Bytes per Second
Bytes per second (Bps) is a typical way of measuring file transfer speeds. In most cases it is expressed in kilobytes per second (kBps) or megabytes per second (MBps). It can be confusing because ISP’s often state their Internet access speed in megabits per second. Bits and bytes, commonly used interchangeably, are not the same. A byte corresponds to eight bits.
The terms can be unclear because storage device sizes are given in Megabytes or Gigabytes. For example a two hour HD movie is about 3.0-4.5 Gigabytes (GB), or about 3000-4500 Megabytes (MB). When you go to download that movie to your computer or mobile device, the time it will take depends on your connection speed in Megabits. So a 3 GB HD movie will take 54 minutes to download at 5 Megabits per second.
To further confuse the issue, some transfer rates for storage devices are given in bytes per second (Bps), and others are in bits per second (bps). For example USB 3.0 has a maximum transfer speed of 4.8 Gbps (Gigabits per second). An eSATA external hard drive speed is about 3.2 Gbps. But you’ll find internal hard drives transfer speeds listed in terms of megabytes per second (MBps). In addition, when copying files to a USB or external hard drive, your operating system will probably show a progress bar in bytes per second, even though the specifications of the device will be in bits per second. It’s no wonder then, when the terms are often misquoted or misapplied.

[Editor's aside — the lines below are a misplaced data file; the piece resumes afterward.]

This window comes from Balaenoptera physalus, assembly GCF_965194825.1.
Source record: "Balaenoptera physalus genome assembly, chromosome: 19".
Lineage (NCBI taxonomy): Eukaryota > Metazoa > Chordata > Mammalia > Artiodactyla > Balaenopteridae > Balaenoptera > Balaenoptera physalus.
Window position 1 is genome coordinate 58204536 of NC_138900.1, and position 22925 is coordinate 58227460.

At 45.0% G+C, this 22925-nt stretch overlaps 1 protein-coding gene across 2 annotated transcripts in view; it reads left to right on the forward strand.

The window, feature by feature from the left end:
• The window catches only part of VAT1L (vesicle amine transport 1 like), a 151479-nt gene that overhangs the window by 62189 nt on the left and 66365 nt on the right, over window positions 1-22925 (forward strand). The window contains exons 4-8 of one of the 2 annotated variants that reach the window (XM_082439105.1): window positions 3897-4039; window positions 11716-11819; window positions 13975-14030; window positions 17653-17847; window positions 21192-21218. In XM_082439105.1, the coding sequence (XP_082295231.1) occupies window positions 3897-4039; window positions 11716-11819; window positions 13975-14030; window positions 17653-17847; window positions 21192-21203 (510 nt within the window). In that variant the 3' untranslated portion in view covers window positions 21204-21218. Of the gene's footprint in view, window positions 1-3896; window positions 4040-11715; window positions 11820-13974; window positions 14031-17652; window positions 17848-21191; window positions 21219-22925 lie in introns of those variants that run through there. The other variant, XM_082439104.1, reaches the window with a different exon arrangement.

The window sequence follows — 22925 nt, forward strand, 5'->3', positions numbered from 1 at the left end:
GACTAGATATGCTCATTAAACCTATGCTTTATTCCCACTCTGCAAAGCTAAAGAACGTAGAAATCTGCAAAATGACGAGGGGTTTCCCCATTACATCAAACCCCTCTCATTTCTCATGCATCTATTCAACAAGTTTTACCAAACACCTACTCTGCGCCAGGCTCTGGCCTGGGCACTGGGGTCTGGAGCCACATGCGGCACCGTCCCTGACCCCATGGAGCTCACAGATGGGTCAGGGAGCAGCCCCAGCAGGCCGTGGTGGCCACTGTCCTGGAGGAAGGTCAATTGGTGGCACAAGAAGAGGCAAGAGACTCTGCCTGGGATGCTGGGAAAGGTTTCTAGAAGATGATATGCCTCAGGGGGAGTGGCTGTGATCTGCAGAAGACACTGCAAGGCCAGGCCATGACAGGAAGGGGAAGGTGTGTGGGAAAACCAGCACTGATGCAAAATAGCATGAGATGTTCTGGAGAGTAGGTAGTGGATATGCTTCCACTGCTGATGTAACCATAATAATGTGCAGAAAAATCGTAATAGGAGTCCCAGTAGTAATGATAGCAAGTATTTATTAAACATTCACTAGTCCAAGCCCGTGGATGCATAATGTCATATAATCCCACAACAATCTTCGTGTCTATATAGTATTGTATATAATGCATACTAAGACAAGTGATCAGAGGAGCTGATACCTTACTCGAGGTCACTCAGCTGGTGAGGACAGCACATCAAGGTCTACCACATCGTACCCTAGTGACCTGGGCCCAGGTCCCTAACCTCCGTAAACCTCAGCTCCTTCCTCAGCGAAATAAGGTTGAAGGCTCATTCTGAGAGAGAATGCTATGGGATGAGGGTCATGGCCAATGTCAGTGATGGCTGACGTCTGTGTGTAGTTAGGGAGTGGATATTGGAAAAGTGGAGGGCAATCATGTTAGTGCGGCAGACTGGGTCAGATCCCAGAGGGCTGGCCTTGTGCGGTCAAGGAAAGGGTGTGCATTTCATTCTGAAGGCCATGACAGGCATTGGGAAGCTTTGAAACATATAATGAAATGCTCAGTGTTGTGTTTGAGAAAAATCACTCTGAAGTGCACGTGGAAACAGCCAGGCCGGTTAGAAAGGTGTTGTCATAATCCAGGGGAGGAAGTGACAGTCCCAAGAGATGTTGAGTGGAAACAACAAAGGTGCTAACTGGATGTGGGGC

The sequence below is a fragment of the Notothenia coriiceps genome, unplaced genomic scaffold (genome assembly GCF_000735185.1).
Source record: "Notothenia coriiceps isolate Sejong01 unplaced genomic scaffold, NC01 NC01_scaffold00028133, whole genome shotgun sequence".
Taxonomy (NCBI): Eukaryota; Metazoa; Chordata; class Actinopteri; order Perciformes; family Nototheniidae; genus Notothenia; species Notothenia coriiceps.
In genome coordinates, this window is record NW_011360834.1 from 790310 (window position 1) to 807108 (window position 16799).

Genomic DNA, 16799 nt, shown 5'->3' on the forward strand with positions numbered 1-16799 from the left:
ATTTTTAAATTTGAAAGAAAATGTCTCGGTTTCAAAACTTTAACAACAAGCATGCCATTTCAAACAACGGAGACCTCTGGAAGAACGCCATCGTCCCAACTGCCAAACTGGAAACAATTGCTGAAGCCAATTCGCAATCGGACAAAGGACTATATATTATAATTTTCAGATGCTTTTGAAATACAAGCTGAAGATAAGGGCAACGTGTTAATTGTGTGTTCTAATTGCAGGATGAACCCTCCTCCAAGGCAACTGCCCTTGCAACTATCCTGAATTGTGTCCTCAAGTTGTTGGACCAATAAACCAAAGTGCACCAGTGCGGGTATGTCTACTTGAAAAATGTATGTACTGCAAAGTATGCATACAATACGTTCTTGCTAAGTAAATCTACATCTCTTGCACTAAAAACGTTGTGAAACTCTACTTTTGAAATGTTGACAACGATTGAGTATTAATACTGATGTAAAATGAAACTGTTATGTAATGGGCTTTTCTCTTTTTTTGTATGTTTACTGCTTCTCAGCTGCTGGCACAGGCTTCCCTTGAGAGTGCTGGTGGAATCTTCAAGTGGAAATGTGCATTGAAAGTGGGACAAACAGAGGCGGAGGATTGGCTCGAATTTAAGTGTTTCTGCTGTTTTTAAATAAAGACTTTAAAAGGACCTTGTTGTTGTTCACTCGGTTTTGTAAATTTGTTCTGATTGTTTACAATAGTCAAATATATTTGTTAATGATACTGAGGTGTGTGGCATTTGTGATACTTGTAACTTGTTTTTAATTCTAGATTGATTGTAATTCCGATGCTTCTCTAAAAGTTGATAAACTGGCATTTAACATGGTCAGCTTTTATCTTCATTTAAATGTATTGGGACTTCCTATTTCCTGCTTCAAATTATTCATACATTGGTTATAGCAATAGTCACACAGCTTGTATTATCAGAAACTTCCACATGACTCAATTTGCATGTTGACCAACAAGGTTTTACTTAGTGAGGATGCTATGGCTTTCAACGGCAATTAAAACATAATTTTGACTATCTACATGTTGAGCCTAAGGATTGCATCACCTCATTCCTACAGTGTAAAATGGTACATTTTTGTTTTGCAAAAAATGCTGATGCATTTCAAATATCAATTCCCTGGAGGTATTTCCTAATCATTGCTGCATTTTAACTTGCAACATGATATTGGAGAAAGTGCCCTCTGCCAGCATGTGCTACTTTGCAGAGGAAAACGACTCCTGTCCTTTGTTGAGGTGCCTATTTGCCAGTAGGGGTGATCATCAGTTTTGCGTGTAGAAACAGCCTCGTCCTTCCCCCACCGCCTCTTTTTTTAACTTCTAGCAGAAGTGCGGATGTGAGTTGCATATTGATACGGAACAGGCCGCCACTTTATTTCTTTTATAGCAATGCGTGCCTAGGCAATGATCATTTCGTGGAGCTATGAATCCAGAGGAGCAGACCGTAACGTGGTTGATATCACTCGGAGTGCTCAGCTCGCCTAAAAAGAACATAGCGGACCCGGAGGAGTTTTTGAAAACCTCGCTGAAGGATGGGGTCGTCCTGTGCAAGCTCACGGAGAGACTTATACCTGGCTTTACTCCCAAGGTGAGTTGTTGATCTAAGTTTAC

Always be sure whether you’re talking about bits or bytes, especially when it comes to transfer speeds, your Internet connection, and the performance you can expect when streaming online.